The seeds of this record were sown a long time ago. Just go and take a look at the tracklisting of The Anatomy Of. The choices of songs are wildly varied to the point of incongruity, and almost seem as if the band’s influences were too disparate to resolve – it felt like a fair assumption that the cover-versions on here were picked by individuals and made to fit, however awkwardly. The fairly straight reading of Metallica‘s ‘Blackened’ (the odd blastbeat and more guttural vocals aside, it’s practically note-for-note) sits a bit uneasily next to the Counting Crows and Depeche Mode songs, and the version of ‘Three Of A Perfect Pair’ threw me for a loop – I was expecting a more aggressive take on the King Crimson classic!
What it did though, was prepare BTBAM fans for what many people still consider their best work. 2007′s Colors was a breathtaking maelstrom of death metal, bluegrass, jazz, acoustic balladry and arena rock and instantly catapulted the band into the progressive metal elite. The followup (and for a long time my personal favourite) The Great Misdirect refined and expanded on this, and closes with the 18-minute masterpiece ‘Swim To The Moon’ – neo-classical riffing smashes headlong into blasting death metal, AOR choruses filter through the madness, we get a blast of Jon Lord-esque keyboard freakout, and there’s even a tribute to Neil Peart’s big-band style drum solos thrown in. So it was kind of inevitable that they’d get round to a concept album, right?
Well yes. And then some. The Parallax: Hypersleep Dialogues came out in April last year (and I wrote about it here) and brought us the first part of a frankly mind-boggling tale of two entities that exist on separate planes of reality that become subconsciously aware of each other. I wondered in that review where the band could and would go next – the EP felt a little like they were treading water, and I hoped that the album proper would reveal something new. It’s certainly done that.
The Parallax II: Future Sequence is already out at the time I write this, meaning most of you will have heard it already so nothing I say from this point on should come as TOO much of a surprise. Some of those early seeds have taken root and finally sprouted fully – the Pink Floyd influence is displayed immediately with ‘Goodbye To Everything’ and there’s a strong flavour of David Gilmour to the spacey solo during ‘Telos’, for example. There’s a return to the Colors approach of presenting the entire album as one piece of music, with smooth segues between movements easing transitions between tracks and making the music fit better with the more stream-of-consciousness lyrical style that’s been adopted.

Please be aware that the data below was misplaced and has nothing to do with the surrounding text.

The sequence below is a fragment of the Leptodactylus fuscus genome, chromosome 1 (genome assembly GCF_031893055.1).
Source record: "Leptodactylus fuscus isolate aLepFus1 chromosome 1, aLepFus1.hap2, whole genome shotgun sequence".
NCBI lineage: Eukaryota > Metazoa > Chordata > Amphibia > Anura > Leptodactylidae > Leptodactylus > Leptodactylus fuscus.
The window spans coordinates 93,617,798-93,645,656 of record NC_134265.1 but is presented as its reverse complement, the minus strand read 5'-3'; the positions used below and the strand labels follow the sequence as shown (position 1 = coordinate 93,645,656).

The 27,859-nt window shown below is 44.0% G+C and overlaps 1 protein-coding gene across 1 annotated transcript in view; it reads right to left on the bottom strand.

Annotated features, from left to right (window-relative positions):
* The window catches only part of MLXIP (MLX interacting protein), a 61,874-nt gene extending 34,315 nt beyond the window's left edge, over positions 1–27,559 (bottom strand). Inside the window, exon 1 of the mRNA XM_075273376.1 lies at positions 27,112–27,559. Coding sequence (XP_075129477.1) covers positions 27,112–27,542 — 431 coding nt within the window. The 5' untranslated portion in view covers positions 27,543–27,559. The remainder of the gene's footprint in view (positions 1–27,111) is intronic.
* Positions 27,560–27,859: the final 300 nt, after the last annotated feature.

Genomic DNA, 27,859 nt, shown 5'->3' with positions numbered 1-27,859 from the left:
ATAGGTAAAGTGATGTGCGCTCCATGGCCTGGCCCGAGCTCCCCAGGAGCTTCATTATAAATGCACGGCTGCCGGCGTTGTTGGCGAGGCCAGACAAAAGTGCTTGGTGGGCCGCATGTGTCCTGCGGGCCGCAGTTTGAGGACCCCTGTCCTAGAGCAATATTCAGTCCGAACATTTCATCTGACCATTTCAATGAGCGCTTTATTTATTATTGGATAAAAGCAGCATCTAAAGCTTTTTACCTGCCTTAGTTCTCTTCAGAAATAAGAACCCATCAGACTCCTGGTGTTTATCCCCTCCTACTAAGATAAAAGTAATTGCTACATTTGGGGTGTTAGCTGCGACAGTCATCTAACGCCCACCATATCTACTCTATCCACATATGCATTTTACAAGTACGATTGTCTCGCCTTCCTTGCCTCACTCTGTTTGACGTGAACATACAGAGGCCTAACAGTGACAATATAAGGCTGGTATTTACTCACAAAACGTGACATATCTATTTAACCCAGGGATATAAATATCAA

The main thing that struck me was that the whole thing is more open. The production, the writing, the arrangements – there’s space here that wasn’t evident before, and this highlights the improvement in every area of this set of performances. Tommy Rogers, in particular, gives a fantastic account of himself, with his clean vocals displaying a massive step up in range, clarity and projection and his more brutal stuff having even sharper rhythmic nous and breadth of technique than he’s shown previously.
The whole band is on spectacular form throughout though – the drunken, woozy waltz section in ‘Lay Your Ghosts To Rest’ is an early highlight of a record that contains so many “WOW!” moments that it’s genuinely difficult to take the whole thing in properly without repeated listens. ‘Bloom’ revels in taking Beach Boys vocal harmonies to Mr Bungle‘s warped circus music, but this is just an appetiser for probably the best 25 minutes of music Between The Buried And Me have ever written. The pairing of ‘Melting City’ and ‘Silent Flight Parliament’ is inspired – melancholic flutes lead into jazz-fusion lead guitars, with the buildup out of the first track causing a sensation of weightlessness as the drums and guitars drop away to leave almost silence, before the second track’s pounding intro smashes away the reflective air.
It’s fifteen minutes and some change, that second track – not the longest song they’ve ever written, granted, but knocking on the door. It’s genuinely packed with amazing, dizzying skill, not just instrumental but of the songwriting kind too – the first five minutes just melts away under a constantly-shifting barrage of twisting, turning riffs, then the next five minutes gets reflective and melancholic until the coup-de-grace. A full five minutes of prog-metal genius – epic build-and-release, callbacks to earlier sections, genuine restraint exercised when it all starts to get too much and then, well… the intro riff returns as the battering, emotionally-loaded coda, tying up all the loose ends and segueing into a spacey reprise of the very first track.
The question I’ve been asked a lot is this: “Is it better than Colors?” and I’ve been giving much the same answer to everyone that’s asked it. Yes, it’s better than Colors. It is, in fact, better than anything else I’ve heard this year by a substantial margin – I’ve played it every day since I got it and it never fails to make me fall in love with it all over again every single time. If you’re a fan, you’ll doubtless have already ordered some insane pre-order package with a spacesuit or whatever other madness – if you’re not, this may be the record to change your opinion.